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Texas House GOP Says It Has Votes to Block School Bill If Video Lottery Included

By J. Lyn Carl,

Austin, TX – "What we're talking about is paying for schools by creating personal tragedies," said Rep. Will Hartnett (R-Dallas). He joined other Republican members of the Texas House today at a press conference to announce they have sufficient support among their colleagues to block any school finance legislation that includes the use of video lottery terminals (VLTs) in Texas.

One provision of public school finance and property tax reduction legislation that will be taken up on the House floor Tuesday authorizes the use of VLTs as an additional source of revenue. A handful of legislators, many of them Republican, said they do not want "an unstable revenue source" such as VLT income to support the children of Texas.

"We share the determination of Gov. (Rick) Perry to find a fair and fiscally responsible solution to financing public education in Texas," said Rep. Linda Harper-Brown (R-Irving). "We are confident we can develop the right plan to fund education while reducing the property tax rate." However, she said the group has "serious reservations" about VLTs and slot machines as a funding option for public schools.

"Slot machines and casinos will never have our support," she said, in identifying a large number of her colleagues in House who she said are "adamantly opposed" to VDTs, and adding there are "more than enough to stop such legislation."

Saying VLTs are really slot machines, Harper-Brown said some proponents are talking about 40,000 of these machines in 10 casinos in Texas. "Every casino in Texas would be twice as large as Caesar's Place in Las Vegas."

The Irving Republican noted other concerns - saying all revenue options have not been researched. She said it would take years and millions of dollars to develop laws to oversee the casinos, claiming that for every dollar put into the economy by gambling, $3 is taken out. Harper-Brown said constituent reaction to the use of VLTs has been "extremely negative" and predicted that any funding plan that approves gambling will be "soundly defeated at the polls."

"The numbers that we're seeing in this bill are not good numbers," said Harper-Brown. She cited how lottery proceeds were far over-estimated when that form of gaming was introduced into the state. The same goes for horse racing, she said. "Horse racing was supposed to bring in $100 million. The best it's ever done is $11 million." She said there are "quite a few options" to raise additional state revenue.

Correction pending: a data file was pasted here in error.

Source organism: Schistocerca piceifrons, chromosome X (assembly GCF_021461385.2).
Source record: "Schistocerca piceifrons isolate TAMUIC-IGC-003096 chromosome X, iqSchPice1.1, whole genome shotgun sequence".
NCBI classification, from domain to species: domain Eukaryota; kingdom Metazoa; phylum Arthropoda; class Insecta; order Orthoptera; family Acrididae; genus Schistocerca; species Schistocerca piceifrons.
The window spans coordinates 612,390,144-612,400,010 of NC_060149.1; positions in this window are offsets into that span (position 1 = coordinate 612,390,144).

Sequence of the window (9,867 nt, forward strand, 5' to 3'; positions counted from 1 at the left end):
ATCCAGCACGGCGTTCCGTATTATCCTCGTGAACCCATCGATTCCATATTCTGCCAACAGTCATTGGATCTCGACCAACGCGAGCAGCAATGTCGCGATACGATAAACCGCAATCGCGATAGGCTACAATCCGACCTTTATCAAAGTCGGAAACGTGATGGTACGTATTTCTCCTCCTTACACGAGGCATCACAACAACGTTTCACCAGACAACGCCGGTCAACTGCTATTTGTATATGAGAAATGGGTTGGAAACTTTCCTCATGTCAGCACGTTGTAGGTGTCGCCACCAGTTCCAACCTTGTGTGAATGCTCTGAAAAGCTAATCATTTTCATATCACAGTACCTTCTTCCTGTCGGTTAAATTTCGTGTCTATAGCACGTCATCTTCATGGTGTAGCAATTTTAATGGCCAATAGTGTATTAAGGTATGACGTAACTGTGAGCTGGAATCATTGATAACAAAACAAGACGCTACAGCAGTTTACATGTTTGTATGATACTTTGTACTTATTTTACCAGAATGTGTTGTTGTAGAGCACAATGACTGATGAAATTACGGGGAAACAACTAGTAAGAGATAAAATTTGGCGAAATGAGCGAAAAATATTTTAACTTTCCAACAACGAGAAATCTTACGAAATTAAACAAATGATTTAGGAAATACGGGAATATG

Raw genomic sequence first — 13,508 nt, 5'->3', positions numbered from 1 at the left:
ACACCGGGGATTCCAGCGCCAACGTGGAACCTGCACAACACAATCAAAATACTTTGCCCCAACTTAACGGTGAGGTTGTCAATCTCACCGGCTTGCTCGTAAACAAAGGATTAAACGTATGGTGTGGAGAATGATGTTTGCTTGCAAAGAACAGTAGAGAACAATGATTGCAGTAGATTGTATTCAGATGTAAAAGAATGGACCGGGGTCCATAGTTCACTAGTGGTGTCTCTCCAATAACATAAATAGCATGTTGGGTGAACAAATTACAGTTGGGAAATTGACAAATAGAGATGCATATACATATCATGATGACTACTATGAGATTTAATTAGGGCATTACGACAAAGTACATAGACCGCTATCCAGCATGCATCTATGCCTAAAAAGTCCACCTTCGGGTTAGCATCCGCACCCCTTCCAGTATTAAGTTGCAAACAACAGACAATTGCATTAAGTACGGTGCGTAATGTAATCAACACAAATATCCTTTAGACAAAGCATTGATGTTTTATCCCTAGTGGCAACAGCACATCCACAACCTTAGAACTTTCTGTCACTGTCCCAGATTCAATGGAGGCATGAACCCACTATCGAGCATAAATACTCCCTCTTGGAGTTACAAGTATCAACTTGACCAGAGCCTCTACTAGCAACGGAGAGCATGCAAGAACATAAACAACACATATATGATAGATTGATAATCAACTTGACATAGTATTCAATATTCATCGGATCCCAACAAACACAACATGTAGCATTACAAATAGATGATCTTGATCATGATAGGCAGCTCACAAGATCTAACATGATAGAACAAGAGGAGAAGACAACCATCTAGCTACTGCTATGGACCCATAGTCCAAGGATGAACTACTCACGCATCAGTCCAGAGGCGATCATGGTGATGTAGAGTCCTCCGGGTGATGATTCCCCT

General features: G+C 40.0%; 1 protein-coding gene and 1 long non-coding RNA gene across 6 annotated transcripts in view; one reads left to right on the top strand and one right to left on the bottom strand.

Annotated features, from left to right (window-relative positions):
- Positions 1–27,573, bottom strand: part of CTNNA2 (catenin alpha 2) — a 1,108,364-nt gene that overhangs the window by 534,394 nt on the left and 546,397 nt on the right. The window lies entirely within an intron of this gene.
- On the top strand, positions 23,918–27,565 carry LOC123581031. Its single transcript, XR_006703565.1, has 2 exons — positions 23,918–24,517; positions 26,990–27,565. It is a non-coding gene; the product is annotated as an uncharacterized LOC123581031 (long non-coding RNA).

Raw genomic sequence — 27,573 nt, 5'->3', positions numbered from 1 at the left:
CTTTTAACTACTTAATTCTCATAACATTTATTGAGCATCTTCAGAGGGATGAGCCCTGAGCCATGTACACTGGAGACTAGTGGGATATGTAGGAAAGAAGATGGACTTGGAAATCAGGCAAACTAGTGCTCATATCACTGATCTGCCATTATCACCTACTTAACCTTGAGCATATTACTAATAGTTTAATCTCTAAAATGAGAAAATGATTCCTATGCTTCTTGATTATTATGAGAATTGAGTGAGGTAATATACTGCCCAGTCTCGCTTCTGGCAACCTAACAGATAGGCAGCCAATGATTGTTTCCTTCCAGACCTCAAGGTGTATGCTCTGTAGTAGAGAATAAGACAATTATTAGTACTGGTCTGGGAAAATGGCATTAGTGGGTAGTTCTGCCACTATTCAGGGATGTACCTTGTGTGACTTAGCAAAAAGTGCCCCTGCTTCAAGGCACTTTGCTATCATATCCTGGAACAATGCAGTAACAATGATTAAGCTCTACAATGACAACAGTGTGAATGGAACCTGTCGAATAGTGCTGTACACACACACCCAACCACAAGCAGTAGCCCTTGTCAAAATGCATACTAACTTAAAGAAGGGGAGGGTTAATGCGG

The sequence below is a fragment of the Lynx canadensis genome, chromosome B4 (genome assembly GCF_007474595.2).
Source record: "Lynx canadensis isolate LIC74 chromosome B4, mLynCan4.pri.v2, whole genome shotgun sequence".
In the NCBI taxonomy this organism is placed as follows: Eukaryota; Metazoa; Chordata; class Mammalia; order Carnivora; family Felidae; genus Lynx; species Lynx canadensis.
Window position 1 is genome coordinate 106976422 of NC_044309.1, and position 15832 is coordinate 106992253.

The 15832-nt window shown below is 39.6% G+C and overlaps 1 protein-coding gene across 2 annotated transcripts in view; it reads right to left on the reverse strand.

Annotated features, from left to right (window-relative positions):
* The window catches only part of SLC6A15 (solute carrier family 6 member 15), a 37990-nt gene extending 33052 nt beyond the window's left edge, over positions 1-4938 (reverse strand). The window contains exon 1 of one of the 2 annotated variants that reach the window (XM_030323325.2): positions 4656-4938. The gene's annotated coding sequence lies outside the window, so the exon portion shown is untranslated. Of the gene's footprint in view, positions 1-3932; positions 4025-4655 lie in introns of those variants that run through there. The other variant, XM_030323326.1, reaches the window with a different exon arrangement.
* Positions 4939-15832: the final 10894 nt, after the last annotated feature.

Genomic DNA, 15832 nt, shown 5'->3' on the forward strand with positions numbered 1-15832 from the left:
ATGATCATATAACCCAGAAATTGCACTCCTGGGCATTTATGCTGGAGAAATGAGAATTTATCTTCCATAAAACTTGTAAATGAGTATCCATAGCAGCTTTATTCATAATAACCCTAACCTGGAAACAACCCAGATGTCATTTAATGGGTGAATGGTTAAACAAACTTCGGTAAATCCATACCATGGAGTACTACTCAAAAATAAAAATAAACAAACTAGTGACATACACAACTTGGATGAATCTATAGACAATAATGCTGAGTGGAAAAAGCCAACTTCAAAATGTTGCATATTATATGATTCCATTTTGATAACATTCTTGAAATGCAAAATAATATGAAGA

"We're here for our children," said Rep. Charlie Howard (R-Sugar Land) who said gaming receipts are not a "steady source of revenue." Rep. Robert Talton (R-Pasadena) asked what kind of lesson using VLTs to fund education will be for the state's children.

Hartnett said if the VLT provision passes, the legislature will be asking Texans to "gamble with their children's future" and to "lose big for a really good cause." Hartnett said the new slogan for Texas will be "Losing for Dollars."

The Dallas Republican said the state can find other ways to raise revenue. The $2.5 billion it is anticipated as VLT revenue will mean $2.5 billion in losses, he said. With perhaps one million Texans participating in VLT gaming, he said the cost will be approximately $2,500 per family per year. "We don't need this."

VLTs are as regressive as any sales tax, said Harper-Brown. In fact, she said, they are worse, because they "prey on poor families.

"The gambling lobby - the gaming industry - is trying to put gambling in Texas and say it's for the children. It's just the opposite - it's against the children." She said those states with VLTs have less to spend on education than states without VLTs. And she noted that at the Lone Star Park thoroughbred racing facility in Grand Prairie, there are bigger and better purses than at some facilities in Louisiana, Oklahoma and New Mexico, despite the fact that Lone Star does not have VLTs.

The group said they would favor other revenue sources that are more stable, such as the proposed "snack tax," which Harper-Brown said would add revenue as well as help with the problem of childhood obesity. That tax would apply to soft drinks, potato chips, peanuts and other snacks.

Other House members joining in the press conference were Reps. Bill Callegari (R-Katy), Corbin Van Arsdale (R-Cypress), Wayne Christian (R-Center), Bryan Hughes (R-Mineola), Leo Berman (R-Tyler), Dan Flynn (R-Van), Bill Zedler (R-Arlington) and Larry Taylor (R-Friendswood).